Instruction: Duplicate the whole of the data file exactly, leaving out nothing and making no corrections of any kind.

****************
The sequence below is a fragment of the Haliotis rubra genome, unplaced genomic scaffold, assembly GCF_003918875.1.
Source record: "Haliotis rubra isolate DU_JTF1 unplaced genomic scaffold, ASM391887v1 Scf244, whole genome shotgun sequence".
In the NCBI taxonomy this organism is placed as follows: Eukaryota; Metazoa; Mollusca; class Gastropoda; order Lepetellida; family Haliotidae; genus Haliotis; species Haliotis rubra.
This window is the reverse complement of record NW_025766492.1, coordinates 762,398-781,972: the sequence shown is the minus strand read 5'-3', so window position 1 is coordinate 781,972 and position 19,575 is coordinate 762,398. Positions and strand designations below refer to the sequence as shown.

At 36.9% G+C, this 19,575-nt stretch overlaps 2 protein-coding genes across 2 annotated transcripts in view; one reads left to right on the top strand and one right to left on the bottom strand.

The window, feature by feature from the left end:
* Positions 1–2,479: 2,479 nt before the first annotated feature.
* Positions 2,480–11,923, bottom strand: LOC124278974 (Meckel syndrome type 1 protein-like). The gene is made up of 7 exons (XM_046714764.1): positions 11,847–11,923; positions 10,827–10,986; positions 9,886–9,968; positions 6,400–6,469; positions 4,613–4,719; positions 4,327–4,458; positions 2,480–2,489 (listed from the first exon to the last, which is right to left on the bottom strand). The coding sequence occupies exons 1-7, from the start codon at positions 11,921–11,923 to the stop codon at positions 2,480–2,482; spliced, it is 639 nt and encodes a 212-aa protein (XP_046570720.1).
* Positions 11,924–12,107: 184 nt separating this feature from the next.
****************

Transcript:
The sequence below is a fragment of the Haliotis rubra genome, unplaced genomic scaffold, assembly GCF_003918875.1.
Source record: "Haliotis rubra isolate DU_JTF1 unplaced genomic scaffold, ASM391887v1 Scf244, whole genome shotgun sequence".
In the NCBI taxonomy this organism is placed as follows: Eukaryota; Metazoa; Mollusca; class Gastropoda; order Lepetellida; family Haliotidae; genus Haliotis; species Haliotis rubra.
This window is the reverse complement of record NW_025766492.1, coordinates 762,398-781,972: the sequence shown is the minus strand read 5'-3', so window position 1 is coordinate 781,972 and position 19,575 is coordinate 762,398. Positions and strand designations below refer to the sequence as shown.

At 36.9% G+C, this 19,575-nt stretch overlaps 2 protein-coding genes across 2 annotated transcripts in view; one reads left to right on the top strand and one right to left on the bottom strand.

The window, feature by feature from the left end:
* Positions 1–2,479: 2,479 nt before the first annotated feature.
* Positions 2,480–11,923, bottom strand: LOC124278974 (Meckel syndrome type 1 protein-like). The gene is made up of 7 exons (XM_046714764.1): positions 11,847–11,923; positions 10,827–10,986; positions 9,886–9,968; positions 6,400–6,469; positions 4,613–4,719; positions 4,327–4,458; positions 2,480–2,489 (listed from the first exon to the last, which is right to left on the bottom strand). The coding sequence occupies exons 1-7, from the start codon at positions 11,921–11,923 to the stop codon at positions 2,480–2,482; spliced, it is 639 nt and encodes a 212-aa protein (XP_046570720.1).
* Positions 11,924–12,107: 184 nt separating this feature from the next.